The Robertshaw Oven Heat Control automatically controls the flow of heat into the oven to maintain the temperature at the degree set by you on the dial of the oven heat control.
Since the oven temperature is automatically controlled, it is not necessary (or recommended) that you frequently examine and test the cooking food. Guessing at the temperature has been eliminated and you can place your food in the oven, close the door, and leave it undisturbed until the proper time has elapsed, with full assurance that the result will be successful.
While cooking is proceeding, you are free to do other things until it is time to take the food from the oven.
Controlled cooking is economical. No fuel is wasted because the Oven Heat Control measures out exactly enough heat but no more than is necessary to maintain the desired temperature.
Directions for using the Robertshaw Oven Heat Controls
In your gas range
If your case range is quipped with automatic oven lighting or with an automatic clock which will start and stop the oven automatically, follow the special instructions by the manufacturer. For manually lighted ovens, proceed as follows:
Be sure that the oven burner and the oven heat control have been properly adjusted according to the instruction sheet or card furnished with the range. It is especially important that the by-pass or minimum flame adjustment and the pilot adjustment be made correctly.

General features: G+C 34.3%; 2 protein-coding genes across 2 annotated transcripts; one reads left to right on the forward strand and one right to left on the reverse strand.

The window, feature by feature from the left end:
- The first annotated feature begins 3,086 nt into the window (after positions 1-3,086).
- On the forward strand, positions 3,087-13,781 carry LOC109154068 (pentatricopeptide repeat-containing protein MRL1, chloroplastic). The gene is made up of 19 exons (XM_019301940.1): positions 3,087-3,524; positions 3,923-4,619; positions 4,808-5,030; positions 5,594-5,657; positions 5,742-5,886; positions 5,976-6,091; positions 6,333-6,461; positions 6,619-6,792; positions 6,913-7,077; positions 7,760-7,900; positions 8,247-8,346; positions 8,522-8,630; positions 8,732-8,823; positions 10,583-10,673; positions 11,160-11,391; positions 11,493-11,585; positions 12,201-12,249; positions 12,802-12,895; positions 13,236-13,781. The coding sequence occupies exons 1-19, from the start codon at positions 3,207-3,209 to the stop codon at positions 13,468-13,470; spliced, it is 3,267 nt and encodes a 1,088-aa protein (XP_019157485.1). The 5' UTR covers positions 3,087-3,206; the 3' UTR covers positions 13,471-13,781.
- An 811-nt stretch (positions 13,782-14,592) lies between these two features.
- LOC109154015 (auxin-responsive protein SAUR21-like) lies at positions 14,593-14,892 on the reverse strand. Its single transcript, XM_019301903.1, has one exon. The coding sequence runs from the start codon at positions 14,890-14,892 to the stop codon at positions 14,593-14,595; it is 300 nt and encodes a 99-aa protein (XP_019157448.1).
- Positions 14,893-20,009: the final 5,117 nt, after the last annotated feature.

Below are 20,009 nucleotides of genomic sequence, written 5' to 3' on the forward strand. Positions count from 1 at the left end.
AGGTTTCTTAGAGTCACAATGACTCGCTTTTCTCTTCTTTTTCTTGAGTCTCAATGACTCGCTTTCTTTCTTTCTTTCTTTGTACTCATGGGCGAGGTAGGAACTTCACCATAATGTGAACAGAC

Select the desired cooking method (Direct, Cold Start or Preheated) and set the Robertshaw dial to the specified temperature.
Open the oven doors.
Turn ON the oven burner valve fully and immediately apply lighted match.
Look at oven burner to see that it is fully lighted. If it is not, immediately turn off the gas and wait several minutes before again attempting to relight the burner.
If the Direct, Cold Start Method is used, immediately place food in the oven and start timing. When the time specified in the cooking chart has elapsed, remove the cooked for and turn off gas.
If the Preheated Oven Method is used, allow the oven to heat to the desired temperature (when this point is reached, the oven burner flame will reduce or “cut down” and the hissing noise of the gas rushing into the oven burner will diminish) and then place the food in the heated oven and start timing. When time specified in the cooking chart has elapsed, remove cooked food and turn off the gas.
The secret of making deliciously light, tender biscuits, dumplings and other foods make with biscuit dough is in handling the dough as possible. Too much handling makes the dough rubbery and results in tough biscuits.
Be sure that the shortening and milk are cold, at ice box temperature, if possible.